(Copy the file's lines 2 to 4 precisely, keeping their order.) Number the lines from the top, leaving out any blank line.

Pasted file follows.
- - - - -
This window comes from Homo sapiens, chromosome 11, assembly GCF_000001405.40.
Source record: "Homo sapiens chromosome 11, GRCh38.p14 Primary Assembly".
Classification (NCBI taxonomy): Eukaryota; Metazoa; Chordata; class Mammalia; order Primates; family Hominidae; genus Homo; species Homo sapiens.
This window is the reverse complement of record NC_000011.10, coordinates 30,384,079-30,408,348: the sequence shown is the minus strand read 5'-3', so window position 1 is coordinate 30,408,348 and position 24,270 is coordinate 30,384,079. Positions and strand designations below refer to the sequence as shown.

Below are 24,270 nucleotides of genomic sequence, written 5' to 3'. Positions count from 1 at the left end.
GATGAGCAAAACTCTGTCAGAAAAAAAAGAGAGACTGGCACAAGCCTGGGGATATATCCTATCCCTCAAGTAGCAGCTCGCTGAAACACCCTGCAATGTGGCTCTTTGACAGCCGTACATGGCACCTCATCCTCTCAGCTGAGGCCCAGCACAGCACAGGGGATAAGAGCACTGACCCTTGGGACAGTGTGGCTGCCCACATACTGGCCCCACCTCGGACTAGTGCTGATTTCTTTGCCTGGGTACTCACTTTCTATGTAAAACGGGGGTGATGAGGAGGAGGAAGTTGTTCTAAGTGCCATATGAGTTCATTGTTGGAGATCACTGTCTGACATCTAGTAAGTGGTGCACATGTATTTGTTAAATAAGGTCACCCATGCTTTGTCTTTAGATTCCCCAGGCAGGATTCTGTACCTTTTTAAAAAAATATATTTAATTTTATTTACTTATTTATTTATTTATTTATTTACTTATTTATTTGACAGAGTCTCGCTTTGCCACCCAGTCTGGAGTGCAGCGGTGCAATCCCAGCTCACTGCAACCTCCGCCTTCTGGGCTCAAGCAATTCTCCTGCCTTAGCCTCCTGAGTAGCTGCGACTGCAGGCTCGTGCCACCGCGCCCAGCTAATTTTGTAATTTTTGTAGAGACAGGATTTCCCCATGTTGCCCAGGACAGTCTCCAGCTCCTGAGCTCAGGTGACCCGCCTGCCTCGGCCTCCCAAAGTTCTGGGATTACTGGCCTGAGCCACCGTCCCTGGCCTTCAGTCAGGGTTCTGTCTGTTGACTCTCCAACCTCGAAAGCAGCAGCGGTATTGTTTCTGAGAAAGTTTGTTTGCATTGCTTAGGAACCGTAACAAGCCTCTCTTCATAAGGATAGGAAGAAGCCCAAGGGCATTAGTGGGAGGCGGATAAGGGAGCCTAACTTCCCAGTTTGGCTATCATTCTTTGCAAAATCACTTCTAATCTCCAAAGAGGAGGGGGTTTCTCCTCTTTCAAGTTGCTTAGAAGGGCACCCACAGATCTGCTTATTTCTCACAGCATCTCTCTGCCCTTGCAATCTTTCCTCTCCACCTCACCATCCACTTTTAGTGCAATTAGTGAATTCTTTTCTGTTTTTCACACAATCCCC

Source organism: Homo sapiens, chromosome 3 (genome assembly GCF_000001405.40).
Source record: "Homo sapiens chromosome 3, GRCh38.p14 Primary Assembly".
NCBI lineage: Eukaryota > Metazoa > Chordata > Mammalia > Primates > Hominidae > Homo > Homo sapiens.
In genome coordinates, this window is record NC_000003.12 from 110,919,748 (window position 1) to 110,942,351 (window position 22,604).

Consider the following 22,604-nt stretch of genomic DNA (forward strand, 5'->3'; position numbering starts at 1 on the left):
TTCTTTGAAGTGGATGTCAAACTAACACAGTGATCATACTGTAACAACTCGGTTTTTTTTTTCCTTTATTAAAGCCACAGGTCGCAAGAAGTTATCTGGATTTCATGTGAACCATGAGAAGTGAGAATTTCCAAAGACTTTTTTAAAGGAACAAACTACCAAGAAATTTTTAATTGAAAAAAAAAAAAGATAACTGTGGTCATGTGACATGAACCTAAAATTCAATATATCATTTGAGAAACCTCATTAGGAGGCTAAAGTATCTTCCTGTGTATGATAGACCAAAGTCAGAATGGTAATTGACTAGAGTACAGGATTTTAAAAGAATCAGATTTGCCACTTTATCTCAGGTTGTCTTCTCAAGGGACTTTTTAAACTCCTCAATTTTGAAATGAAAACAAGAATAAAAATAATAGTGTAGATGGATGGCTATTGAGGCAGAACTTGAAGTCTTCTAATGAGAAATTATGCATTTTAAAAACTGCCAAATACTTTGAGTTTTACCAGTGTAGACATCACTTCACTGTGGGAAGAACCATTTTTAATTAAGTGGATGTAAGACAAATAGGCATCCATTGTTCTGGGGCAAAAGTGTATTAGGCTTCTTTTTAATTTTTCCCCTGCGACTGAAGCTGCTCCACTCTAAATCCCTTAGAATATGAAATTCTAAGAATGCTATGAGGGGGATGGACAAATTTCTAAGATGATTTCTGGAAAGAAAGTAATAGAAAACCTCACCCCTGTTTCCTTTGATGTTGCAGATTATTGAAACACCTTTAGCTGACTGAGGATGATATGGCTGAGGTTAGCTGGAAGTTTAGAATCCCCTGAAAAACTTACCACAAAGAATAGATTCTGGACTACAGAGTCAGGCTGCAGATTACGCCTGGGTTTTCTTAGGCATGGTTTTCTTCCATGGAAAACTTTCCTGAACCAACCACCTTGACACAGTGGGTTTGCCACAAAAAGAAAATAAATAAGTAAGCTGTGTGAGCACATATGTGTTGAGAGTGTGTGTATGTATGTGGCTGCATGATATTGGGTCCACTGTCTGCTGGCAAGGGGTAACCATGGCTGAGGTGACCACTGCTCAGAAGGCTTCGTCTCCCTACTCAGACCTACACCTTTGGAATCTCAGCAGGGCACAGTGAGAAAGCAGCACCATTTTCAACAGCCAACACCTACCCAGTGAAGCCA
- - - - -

Source record: "Homo sapiens chromosome 11, GRCh38.p14 Primary Assembly".
Classification (NCBI taxonomy): Eukaryota; Metazoa; Chordata; class Mammalia; order Primates; family Hominidae; genus Homo; species Homo sapiens.
This window is the reverse complement of record NC_000011.10, coordinates 30,384,079-30,408,348: the sequence shown is the minus strand read 5'-3', so window position 1 is coordinate 30,408,348 and position 24,270 is coordinate 30,384,079. Positions and strand designations below refer to the sequence as shown.